Tuesday, January 8, 2013

Fort Wayne 1x1

On Sunday, a friend introduced me to the work of the photographer Jacob Riis, who put together a collection of photos in the early 1900s entitled “How the Other Half Lives”.

From the web link:

“This pioneering work of photojournalism by Jacob Riis focused on the plight of the poor in the Lower East Side, and greatly influenced future ‘muckraking’ journalism. Riis mostly attributed the plight of the poor to environmental conditions, but he also divided the poor into two categories: deserving of assistance (mostly women and children) and undeserving (mostly the unemployed and intractably criminal). He wrote with prejudice about Jews, Italians, and Irish, and he stopped short of calling for government intervention. Still, the catalyst of his work was a genuine sympathy for his subjects, and his work shocked many New Yorkers.”

They say a picture is worth a thousand words and Riis proved that to be very true.

A project of a similar, albeit more upbeat nature, is underway in Fort Wayne.  Fort Wayne 1x1 Project is “systematically documenting the city of Fort Wayne, Indiana by creating and revealing a diverse portrait of our city: its people, architecture, history, charm, neighborhoods, industry, parks and waterways, its heart and even its minutiae…one square at a time.”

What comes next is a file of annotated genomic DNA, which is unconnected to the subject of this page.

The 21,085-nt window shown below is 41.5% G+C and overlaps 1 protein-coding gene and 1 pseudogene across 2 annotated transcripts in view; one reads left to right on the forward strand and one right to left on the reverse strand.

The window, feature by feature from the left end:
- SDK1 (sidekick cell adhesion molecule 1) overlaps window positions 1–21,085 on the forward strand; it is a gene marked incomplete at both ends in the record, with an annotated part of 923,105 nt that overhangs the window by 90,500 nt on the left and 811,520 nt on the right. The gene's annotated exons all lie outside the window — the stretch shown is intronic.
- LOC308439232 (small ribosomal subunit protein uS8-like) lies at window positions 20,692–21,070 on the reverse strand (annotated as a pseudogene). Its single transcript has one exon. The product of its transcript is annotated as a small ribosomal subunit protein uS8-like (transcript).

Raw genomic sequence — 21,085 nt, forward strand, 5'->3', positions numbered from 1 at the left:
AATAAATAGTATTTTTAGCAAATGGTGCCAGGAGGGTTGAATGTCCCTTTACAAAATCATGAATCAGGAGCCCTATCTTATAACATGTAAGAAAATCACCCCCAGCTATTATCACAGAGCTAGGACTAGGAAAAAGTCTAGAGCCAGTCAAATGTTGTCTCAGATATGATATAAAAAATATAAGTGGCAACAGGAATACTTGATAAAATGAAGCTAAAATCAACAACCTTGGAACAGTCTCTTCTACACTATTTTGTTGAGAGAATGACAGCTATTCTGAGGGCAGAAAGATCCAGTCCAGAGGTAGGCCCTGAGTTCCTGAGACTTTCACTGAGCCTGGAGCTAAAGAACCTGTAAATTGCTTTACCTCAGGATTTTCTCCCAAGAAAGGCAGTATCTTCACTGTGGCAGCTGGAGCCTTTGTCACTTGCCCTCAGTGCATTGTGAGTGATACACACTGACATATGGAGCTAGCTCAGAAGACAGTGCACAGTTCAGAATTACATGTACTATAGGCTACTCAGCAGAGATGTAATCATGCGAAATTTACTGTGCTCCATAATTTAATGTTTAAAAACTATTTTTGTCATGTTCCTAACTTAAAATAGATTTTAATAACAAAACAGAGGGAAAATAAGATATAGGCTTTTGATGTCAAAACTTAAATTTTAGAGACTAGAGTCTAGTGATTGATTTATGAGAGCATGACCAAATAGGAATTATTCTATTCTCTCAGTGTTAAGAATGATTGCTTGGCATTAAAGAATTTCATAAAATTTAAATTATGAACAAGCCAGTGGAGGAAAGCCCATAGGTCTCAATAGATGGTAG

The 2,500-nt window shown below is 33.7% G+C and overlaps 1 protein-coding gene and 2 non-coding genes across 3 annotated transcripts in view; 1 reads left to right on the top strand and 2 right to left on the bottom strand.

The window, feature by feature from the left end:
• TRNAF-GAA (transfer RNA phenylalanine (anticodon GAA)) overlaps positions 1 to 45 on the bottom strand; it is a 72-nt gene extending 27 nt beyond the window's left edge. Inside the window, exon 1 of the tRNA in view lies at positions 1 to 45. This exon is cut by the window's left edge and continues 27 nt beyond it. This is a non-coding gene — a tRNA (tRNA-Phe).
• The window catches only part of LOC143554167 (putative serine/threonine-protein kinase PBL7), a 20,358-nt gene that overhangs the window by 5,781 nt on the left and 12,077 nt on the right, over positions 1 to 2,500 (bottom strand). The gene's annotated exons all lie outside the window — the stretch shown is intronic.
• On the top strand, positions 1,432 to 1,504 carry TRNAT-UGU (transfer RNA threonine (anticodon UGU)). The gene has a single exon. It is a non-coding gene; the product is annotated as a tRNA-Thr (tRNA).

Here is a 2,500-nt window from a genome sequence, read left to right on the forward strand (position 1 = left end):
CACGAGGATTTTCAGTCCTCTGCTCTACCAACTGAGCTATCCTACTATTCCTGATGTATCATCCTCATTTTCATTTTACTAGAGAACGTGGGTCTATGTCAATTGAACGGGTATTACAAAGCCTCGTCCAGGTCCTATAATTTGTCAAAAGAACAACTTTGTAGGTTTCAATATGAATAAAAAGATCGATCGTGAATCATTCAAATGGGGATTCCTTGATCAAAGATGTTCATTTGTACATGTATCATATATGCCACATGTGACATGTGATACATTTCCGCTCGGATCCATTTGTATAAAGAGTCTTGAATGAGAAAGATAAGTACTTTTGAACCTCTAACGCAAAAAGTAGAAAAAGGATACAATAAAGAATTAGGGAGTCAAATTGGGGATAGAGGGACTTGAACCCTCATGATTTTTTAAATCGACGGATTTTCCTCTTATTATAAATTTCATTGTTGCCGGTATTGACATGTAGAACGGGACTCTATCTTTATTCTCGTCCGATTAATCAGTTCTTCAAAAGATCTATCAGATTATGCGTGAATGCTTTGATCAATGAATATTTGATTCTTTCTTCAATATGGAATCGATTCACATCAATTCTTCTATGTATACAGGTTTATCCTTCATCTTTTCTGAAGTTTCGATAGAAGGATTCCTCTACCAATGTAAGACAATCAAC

Submissions are guided by the following:

1) You were asked to participate in 1x1.

2) You do not submit more than 15 images.

3) Your images are way cool.

Some of the photos are now on exhibit at Wunderkammer Company, located in the former Casa D’Angelos building on south Fairfield between Creighton and Rudisell. These aren’t your typical “line ‘em up and shoot ‘em” kinds of shots. Photos of buildings are taken from unusual angles. A man sitting on his front porch may be the subject of a photo. Or an unusual mailbox. Even the ceiling of an abandoned building.
What was once the dining area at Casa's is now part of the exhibition space at Wunderkammer.
The purpose is to give all of us a perspective on the city we live in that we don’t always see…or worse…simply fail to notice…as we go about our daily routines. The project will go on for a year and eventually all of the photos will be gathered together and donated to the History Center.
We’re posting some photos we took of the gallery exhibition to encourage you to check them out as well as this new gallery space. Or you can go to the website and see some of the photos also:

Coney Island by Theresa Thompson
Welcome to Downtown by Palermo Galindo

Zesto by Ken Rieves

Courthouse by Teresa Stephens

Hyde Brothers by Jeffrey Crane

Downtown after a storm by Keven Oswalt
Sign on a former Scott's by Theresa Thompson

Post card advertising the project--photo by Theresa Thompson

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